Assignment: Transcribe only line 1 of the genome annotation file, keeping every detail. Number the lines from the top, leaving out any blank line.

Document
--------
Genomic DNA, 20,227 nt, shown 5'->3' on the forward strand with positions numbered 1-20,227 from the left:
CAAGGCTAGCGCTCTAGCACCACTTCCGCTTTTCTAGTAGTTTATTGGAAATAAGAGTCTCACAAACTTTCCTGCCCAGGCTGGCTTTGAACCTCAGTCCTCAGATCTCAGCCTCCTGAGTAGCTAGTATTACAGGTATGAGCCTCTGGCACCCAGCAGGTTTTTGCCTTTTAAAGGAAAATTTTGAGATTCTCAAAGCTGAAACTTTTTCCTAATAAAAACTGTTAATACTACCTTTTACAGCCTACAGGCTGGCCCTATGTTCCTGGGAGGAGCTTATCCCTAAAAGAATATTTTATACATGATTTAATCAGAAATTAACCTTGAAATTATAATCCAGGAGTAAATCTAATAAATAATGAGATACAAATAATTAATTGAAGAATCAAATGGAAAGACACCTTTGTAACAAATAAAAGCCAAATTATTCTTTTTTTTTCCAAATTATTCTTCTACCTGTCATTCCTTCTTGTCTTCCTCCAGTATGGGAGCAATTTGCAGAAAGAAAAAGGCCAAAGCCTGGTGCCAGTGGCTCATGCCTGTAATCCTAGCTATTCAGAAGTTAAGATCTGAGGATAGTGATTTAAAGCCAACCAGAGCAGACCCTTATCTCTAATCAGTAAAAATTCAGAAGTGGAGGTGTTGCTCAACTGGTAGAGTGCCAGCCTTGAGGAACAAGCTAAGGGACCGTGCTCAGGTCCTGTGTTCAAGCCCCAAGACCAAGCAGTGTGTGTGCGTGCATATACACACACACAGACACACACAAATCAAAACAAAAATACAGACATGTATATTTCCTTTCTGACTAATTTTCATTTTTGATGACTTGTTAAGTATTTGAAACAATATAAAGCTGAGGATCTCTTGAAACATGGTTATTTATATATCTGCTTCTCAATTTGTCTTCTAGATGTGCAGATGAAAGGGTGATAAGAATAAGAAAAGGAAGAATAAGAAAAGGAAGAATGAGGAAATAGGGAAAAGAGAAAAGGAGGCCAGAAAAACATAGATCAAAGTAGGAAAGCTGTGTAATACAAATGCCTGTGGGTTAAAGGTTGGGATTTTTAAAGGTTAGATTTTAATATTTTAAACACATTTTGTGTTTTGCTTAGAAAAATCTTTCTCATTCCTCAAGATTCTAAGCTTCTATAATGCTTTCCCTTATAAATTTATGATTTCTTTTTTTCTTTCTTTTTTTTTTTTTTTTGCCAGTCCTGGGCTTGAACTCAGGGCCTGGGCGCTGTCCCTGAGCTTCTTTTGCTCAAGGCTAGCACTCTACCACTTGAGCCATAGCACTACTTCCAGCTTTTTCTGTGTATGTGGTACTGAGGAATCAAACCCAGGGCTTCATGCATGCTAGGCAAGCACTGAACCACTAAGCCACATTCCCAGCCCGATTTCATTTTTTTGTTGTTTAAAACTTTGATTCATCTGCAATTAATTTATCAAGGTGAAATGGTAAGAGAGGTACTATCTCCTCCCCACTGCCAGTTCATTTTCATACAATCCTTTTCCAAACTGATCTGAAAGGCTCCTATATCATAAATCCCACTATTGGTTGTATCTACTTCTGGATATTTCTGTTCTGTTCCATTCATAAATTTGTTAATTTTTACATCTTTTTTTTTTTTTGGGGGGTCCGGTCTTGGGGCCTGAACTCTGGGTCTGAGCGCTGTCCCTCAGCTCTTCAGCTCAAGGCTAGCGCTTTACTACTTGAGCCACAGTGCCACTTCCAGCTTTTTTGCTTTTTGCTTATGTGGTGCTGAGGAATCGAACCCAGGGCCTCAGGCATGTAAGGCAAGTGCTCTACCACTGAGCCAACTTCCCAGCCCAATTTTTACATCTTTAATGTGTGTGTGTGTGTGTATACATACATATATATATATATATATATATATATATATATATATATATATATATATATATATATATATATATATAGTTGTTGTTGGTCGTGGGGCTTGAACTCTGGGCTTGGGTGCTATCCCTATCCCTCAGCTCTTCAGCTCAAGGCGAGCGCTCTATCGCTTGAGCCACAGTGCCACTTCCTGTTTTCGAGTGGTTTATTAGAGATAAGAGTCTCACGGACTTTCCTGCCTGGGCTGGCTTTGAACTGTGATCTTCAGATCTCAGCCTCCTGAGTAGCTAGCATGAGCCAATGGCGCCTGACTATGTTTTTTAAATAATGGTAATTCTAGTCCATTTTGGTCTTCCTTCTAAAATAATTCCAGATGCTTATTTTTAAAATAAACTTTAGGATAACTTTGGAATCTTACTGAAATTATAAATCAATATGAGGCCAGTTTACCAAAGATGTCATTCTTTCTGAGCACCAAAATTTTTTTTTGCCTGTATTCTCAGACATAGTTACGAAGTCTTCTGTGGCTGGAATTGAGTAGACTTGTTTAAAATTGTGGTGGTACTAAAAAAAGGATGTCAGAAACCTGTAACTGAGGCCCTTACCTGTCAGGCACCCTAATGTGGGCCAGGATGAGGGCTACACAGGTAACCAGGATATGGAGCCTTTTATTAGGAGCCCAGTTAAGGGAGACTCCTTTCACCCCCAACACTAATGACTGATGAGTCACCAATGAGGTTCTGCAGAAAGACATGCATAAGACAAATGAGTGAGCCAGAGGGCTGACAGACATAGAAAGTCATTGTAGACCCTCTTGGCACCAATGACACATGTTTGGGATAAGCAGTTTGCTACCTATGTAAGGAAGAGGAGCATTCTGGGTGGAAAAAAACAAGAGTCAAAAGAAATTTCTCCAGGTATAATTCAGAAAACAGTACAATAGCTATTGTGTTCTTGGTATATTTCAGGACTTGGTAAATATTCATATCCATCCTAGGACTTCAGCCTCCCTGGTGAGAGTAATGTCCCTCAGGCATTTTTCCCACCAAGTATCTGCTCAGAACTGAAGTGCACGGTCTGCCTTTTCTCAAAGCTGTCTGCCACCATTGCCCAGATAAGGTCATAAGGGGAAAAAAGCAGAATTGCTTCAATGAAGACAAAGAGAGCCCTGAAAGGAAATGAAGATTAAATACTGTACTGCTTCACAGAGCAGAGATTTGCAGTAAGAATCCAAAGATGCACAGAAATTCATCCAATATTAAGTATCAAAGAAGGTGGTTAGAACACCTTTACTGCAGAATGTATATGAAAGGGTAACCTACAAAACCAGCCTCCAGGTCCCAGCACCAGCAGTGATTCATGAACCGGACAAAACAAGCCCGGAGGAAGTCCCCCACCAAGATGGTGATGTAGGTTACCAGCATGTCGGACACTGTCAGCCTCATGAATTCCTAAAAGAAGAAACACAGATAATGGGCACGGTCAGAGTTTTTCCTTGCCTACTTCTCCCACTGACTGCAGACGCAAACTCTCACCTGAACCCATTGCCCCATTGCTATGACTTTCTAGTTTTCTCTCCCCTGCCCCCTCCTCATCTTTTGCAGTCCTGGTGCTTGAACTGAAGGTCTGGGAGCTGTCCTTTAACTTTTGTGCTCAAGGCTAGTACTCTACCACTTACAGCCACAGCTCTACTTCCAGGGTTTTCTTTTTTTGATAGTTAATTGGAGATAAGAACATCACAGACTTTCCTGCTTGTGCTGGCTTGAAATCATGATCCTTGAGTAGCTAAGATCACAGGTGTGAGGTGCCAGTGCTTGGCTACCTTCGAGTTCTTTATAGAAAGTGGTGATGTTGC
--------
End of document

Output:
Genomic DNA, 20,227 nt, shown 5'->3' on the forward strand with positions numbered 1-20,227 from the left: